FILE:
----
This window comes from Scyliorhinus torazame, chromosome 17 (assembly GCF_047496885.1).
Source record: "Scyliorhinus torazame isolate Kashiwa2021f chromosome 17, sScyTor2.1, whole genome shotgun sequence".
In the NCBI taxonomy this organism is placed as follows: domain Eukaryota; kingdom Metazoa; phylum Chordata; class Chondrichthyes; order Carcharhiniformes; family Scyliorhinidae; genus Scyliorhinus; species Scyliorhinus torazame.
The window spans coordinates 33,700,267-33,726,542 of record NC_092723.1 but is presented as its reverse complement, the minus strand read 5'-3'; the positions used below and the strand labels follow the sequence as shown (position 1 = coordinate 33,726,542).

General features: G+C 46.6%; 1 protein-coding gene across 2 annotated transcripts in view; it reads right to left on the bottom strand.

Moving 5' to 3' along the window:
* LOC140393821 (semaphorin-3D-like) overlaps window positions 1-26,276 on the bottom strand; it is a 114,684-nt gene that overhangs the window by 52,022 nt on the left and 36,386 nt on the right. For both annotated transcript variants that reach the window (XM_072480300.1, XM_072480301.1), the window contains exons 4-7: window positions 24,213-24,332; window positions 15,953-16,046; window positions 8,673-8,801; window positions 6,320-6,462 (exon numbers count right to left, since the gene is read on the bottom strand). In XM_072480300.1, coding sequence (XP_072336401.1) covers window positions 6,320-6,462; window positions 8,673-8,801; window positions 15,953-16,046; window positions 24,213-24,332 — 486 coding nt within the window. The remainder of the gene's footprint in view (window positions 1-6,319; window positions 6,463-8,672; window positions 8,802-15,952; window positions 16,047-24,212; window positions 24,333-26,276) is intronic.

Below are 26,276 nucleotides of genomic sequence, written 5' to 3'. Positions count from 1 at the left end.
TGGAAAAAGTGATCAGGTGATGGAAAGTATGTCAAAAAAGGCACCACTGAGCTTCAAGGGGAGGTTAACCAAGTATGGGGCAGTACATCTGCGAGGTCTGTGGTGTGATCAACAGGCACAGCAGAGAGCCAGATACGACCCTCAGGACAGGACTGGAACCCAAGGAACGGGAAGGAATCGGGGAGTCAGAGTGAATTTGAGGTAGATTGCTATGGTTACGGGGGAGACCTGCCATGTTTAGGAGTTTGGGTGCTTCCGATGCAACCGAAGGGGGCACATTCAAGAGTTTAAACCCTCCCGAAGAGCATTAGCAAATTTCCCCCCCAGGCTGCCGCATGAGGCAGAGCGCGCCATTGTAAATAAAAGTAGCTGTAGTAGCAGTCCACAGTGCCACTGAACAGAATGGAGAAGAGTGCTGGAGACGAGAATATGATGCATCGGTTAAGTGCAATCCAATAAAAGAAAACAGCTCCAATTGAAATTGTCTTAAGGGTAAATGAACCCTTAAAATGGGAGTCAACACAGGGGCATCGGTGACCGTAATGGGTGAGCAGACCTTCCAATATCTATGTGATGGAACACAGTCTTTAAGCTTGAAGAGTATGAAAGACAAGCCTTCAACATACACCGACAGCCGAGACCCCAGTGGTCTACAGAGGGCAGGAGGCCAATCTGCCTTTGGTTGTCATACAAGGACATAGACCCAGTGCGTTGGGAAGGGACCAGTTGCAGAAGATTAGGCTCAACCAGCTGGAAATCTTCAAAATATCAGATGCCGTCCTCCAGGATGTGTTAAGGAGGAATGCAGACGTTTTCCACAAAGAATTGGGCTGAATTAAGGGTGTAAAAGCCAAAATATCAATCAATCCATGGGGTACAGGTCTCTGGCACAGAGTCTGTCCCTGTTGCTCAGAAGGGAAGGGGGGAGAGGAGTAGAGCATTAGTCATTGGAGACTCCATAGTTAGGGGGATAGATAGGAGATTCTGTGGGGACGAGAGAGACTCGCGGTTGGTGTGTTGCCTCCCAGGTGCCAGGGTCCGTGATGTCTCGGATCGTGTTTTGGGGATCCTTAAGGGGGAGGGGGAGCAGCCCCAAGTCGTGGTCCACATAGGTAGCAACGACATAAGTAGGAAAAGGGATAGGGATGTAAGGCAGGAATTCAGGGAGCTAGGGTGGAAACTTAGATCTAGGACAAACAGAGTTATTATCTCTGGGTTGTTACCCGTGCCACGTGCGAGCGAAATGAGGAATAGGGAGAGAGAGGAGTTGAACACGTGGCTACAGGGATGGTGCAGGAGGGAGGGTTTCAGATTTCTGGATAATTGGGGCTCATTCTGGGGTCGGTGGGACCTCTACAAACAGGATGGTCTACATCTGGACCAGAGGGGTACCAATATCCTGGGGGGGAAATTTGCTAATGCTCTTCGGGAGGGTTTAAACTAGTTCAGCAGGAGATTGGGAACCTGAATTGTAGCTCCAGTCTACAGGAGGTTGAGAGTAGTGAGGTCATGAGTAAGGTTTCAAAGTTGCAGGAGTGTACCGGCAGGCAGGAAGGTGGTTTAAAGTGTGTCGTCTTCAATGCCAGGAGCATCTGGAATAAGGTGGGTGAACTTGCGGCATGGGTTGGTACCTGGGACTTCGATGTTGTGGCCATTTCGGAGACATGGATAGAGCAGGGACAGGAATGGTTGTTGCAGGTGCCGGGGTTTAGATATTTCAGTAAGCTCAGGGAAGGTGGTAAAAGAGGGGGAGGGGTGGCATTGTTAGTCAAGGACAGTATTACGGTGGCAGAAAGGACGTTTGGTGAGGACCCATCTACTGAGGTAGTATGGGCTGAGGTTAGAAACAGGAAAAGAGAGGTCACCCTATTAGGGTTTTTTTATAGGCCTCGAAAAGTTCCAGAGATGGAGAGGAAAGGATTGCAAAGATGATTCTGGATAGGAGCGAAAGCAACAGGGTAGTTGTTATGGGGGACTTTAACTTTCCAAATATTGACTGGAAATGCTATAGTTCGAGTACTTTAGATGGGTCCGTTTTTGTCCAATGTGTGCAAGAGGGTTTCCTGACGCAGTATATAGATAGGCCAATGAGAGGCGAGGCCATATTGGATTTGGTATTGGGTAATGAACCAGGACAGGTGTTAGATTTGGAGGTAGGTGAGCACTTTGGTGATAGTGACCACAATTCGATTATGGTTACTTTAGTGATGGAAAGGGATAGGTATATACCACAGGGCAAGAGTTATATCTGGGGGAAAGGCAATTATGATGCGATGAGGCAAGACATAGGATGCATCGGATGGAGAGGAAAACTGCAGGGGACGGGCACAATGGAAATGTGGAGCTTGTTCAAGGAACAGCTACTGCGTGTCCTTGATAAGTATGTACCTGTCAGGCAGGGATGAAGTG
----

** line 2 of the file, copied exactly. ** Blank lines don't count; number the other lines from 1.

Source record: "Scyliorhinus torazame isolate Kashiwa2021f chromosome 17, sScyTor2.1, whole genome shotgun sequence".